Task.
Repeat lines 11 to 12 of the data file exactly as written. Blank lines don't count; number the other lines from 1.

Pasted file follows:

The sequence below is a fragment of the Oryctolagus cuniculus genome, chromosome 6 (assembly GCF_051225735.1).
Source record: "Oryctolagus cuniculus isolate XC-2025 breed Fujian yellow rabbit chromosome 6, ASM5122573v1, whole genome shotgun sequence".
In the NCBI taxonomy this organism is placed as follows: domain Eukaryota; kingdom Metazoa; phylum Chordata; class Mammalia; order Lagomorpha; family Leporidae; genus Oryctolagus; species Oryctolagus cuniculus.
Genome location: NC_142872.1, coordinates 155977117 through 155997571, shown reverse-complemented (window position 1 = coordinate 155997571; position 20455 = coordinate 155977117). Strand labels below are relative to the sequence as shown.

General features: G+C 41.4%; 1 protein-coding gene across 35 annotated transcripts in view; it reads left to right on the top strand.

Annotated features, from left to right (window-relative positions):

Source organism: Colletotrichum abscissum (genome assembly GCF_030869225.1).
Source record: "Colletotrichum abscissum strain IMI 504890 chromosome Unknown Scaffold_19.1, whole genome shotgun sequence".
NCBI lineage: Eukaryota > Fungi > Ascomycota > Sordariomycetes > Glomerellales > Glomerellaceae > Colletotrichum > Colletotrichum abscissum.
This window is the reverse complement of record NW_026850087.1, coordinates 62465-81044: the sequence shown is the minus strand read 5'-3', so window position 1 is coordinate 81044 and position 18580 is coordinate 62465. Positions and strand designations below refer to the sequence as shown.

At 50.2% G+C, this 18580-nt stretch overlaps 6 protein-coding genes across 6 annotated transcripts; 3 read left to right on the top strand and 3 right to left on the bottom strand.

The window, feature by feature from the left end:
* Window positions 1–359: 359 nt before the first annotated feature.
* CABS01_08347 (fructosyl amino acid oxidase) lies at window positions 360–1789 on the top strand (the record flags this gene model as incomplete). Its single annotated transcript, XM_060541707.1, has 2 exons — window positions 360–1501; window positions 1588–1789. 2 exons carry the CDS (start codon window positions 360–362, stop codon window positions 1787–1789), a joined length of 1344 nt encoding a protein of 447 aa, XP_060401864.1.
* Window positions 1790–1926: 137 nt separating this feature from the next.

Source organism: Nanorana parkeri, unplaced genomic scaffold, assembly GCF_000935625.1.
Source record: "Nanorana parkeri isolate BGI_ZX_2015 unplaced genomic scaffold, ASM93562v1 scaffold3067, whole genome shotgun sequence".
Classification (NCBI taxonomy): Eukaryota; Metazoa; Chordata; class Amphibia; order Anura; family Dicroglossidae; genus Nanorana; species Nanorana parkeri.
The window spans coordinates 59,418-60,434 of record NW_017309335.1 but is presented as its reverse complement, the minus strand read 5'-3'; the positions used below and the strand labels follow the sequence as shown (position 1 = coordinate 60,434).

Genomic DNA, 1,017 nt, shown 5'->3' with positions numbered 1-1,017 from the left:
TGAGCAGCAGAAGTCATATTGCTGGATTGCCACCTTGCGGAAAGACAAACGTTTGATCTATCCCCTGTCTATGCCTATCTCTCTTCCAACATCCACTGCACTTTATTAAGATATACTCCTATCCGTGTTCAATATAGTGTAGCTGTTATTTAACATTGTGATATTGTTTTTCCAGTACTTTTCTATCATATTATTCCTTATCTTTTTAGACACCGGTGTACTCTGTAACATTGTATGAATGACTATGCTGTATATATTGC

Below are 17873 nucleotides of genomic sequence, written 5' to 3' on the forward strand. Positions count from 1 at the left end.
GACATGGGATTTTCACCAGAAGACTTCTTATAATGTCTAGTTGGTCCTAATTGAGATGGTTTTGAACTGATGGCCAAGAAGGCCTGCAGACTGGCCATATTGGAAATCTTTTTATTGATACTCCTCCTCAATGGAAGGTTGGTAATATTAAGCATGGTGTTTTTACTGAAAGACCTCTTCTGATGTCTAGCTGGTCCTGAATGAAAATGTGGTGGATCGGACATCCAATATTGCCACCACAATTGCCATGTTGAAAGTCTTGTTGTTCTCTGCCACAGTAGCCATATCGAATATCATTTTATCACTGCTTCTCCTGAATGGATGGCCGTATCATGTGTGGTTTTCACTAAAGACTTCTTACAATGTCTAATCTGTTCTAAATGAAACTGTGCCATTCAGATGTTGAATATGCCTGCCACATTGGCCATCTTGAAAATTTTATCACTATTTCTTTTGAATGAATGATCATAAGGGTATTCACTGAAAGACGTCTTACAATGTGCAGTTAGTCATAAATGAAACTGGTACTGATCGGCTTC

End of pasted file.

At 50.2% G+C, this 18580-nt stretch overlaps 6 protein-coding genes across 6 annotated transcripts; 3 read left to right on the top strand and 3 right to left on the bottom strand.

The window, feature by feature from the left end: